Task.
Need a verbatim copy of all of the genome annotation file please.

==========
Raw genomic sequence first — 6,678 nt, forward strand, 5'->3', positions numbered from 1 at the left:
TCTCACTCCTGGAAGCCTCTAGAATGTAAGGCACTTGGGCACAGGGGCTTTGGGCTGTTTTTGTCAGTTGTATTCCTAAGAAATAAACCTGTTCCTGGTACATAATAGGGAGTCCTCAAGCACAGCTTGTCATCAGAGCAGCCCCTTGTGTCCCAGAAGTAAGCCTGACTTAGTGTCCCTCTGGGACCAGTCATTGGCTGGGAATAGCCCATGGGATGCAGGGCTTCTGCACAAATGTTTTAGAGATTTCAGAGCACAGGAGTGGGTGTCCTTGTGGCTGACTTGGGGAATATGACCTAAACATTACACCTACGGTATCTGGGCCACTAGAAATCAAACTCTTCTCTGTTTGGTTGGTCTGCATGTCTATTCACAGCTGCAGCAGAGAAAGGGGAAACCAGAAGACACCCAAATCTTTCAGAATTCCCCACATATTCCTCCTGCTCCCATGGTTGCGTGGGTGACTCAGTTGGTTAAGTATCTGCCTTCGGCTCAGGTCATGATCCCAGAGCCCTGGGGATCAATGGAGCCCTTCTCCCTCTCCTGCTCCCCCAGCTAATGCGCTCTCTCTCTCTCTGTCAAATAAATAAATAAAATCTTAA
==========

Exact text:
Raw genomic sequence first — 6,678 nt, forward strand, 5'->3', positions numbered from 1 at the left:
TCTCACTCCTGGAAGCCTCTAGAATGTAAGGCACTTGGGCACAGGGGCTTTGGGCTGTTTTTGTCAGTTGTATTCCTAAGAAATAAACCTGTTCCTGGTACATAATAGGGAGTCCTCAAGCACAGCTTGTCATCAGAGCAGCCCCTTGTGTCCCAGAAGTAAGCCTGACTTAGTGTCCCTCTGGGACCAGTCATTGGCTGGGAATAGCCCATGGGATGCAGGGCTTCTGCACAAATGTTTTAGAGATTTCAGAGCACAGGAGTGGGTGTCCTTGTGGCTGACTTGGGGAATATGACCTAAACATTACACCTACGGTATCTGGGCCACTAGAAATCAAACTCTTCTCTGTTTGGTTGGTCTGCATGTCTATTCACAGCTGCAGCAGAGAAAGGGGAAACCAGAAGACACCCAAATCTTTCAGAATTCCCCACATATTCCTCCTGCTCCCATGGTTGCGTGGGTGACTCAGTTGGTTAAGTATCTGCCTTCGGCTCAGGTCATGATCCCAGAGCCCTGGGGATCAATGGAGCCCTTCTCCCTCTCCTGCTCCCCCAGCTAATGCGCTCTCTCTCTCTCTGTCAAATAAATAAATAAAATCTTAA